Better yet, hold it against a tree or a wall to prevent any blurriness from movement. You can use a tripod along with the camera’s timer as well.
4. Laugh a lot!
Do lots of laughing to get into a great mood. They make for super, friendly warm smiles.
5. Edit the image
If you have access to an image editing program like Photoshop (or an app or camera setting) that allows you to add color, sharpen an image, or balance the lighting, this can do wonders.
At Least Eight Places Your Photo Will Be Used Online
When you start your business, your photo may only be on your website. But as you grow, it will start to be used elsewhere, such as:
- your website
- Facebook profile – any social sites
- in your bio on your school’s website
- anywhere you submit articles
- at any find-a-coach services or directory
- on any printed materials
- your Messenger, Zoom or Skype profile
- listings on coaching or professional associations websites
Do it right the first time and get a clear, approachable photo. Be visible, transparent, and present. Clients love that.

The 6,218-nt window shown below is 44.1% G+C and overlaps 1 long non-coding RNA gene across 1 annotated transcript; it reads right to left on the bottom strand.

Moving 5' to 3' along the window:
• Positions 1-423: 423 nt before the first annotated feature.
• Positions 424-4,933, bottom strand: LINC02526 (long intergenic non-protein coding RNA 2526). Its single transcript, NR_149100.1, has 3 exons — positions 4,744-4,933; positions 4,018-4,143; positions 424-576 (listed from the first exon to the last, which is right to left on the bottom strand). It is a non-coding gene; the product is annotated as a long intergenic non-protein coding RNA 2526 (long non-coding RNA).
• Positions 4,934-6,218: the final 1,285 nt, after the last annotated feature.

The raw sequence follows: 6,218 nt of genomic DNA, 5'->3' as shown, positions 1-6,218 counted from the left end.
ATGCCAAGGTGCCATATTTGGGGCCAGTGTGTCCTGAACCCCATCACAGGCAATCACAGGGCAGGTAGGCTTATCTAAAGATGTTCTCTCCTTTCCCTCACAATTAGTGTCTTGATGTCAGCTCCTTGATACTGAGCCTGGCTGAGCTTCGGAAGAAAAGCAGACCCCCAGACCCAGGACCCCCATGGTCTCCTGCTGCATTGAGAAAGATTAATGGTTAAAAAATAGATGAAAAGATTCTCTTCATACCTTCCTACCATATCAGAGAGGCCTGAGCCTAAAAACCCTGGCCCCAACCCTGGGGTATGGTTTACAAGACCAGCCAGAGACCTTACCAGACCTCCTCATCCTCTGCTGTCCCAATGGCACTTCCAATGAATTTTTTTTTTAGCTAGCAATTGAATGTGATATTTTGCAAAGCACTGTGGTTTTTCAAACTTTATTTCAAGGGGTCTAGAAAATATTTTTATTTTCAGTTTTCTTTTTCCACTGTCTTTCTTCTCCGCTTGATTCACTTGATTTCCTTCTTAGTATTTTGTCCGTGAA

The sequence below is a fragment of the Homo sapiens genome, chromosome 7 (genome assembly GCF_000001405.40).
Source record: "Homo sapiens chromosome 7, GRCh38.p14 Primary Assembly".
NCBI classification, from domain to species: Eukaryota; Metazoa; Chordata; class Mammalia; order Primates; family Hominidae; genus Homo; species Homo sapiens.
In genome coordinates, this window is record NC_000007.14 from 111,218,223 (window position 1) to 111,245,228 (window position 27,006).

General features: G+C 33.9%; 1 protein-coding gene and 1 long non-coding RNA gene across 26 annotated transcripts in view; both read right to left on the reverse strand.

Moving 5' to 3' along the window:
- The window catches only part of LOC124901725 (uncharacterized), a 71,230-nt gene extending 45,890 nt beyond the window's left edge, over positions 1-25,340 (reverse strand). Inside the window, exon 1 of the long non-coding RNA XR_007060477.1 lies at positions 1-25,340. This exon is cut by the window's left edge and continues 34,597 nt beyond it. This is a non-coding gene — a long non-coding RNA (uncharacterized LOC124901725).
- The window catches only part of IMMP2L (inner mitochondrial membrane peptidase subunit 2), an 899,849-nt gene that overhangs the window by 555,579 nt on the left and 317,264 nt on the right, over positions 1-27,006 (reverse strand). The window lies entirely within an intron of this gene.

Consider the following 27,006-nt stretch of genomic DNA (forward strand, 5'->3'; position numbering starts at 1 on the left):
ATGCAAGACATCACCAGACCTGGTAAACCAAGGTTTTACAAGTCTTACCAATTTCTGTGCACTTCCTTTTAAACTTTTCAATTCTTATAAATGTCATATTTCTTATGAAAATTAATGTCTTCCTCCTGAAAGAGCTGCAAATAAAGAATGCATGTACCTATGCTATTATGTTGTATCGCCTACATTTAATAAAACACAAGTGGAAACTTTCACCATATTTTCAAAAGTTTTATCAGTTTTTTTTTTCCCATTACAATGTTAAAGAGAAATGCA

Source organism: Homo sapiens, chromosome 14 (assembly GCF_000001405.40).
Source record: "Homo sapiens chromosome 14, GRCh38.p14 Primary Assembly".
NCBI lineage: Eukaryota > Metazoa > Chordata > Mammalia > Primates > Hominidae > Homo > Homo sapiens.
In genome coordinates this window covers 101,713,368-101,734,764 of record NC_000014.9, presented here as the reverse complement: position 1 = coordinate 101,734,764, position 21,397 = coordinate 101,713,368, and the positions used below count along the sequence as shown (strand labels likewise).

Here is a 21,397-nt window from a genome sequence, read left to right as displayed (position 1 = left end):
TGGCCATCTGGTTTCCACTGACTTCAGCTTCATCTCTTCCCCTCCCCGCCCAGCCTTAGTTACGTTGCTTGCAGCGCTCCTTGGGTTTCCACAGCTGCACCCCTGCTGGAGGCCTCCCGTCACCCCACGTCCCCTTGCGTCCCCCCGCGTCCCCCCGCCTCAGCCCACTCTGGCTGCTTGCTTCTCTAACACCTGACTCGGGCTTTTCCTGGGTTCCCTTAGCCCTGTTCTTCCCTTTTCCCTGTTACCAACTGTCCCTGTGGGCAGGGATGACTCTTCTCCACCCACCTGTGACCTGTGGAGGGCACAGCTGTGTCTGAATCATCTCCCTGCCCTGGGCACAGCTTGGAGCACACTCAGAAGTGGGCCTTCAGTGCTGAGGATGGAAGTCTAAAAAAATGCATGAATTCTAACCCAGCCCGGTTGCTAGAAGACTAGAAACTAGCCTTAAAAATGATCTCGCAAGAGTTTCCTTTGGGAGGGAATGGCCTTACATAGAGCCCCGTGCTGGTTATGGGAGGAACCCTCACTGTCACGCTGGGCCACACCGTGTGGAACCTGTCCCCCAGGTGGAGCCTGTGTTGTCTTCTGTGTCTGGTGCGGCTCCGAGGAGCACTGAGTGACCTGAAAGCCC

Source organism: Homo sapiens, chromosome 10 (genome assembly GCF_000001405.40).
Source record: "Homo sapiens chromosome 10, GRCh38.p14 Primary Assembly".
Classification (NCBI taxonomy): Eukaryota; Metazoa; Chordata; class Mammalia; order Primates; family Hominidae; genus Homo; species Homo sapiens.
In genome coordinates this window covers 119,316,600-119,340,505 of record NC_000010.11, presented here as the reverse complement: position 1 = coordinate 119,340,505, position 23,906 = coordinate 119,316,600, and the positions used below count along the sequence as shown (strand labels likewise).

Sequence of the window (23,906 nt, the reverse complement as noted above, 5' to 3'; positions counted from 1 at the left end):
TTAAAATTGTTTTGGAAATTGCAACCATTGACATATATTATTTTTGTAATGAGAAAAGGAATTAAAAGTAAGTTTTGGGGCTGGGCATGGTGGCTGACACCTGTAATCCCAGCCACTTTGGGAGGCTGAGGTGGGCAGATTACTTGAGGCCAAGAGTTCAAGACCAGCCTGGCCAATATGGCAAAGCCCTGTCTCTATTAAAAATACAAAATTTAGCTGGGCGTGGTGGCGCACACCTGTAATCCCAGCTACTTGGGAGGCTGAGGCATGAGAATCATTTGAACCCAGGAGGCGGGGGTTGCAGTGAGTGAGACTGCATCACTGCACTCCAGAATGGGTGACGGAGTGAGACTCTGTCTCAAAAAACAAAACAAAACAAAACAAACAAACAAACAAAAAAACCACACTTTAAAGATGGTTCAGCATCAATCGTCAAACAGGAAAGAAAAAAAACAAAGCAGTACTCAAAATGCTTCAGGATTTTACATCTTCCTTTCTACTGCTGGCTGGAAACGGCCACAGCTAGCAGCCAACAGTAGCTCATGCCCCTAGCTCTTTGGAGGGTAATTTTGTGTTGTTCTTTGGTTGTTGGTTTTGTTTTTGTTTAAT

Get Into a Positive State to Make Your Smile Shine
If you do any meditative, relaxation, or focusing techniques to balance your energies, like perhaps the Sedona Method, it can help you release and open up.
You can also take a few minutes to think about one of your clients you’ve helped in a big way. That’ll feel good inside.
I suggest an upright posture without being too stiff or a slight leaning-forward pose like one would do when listening. No slouching, and don’t look too relaxed.
Be sure to take a lot of pictures. I’ve taken as many as 50 to 100. In the coal, you’ll find gold.
A Few Good Reads on Photos
- LinkedIn Profile Picture Advice from the ICF Group – 30 Tips, Funny Stuff Too
- LinkedIn Profile Picture Tips to Look Fabulous
I’d love to hear from you. What’s your biggest takeaway?
I’d love to hear what’s going on in that busy little mind of yours. Just post below.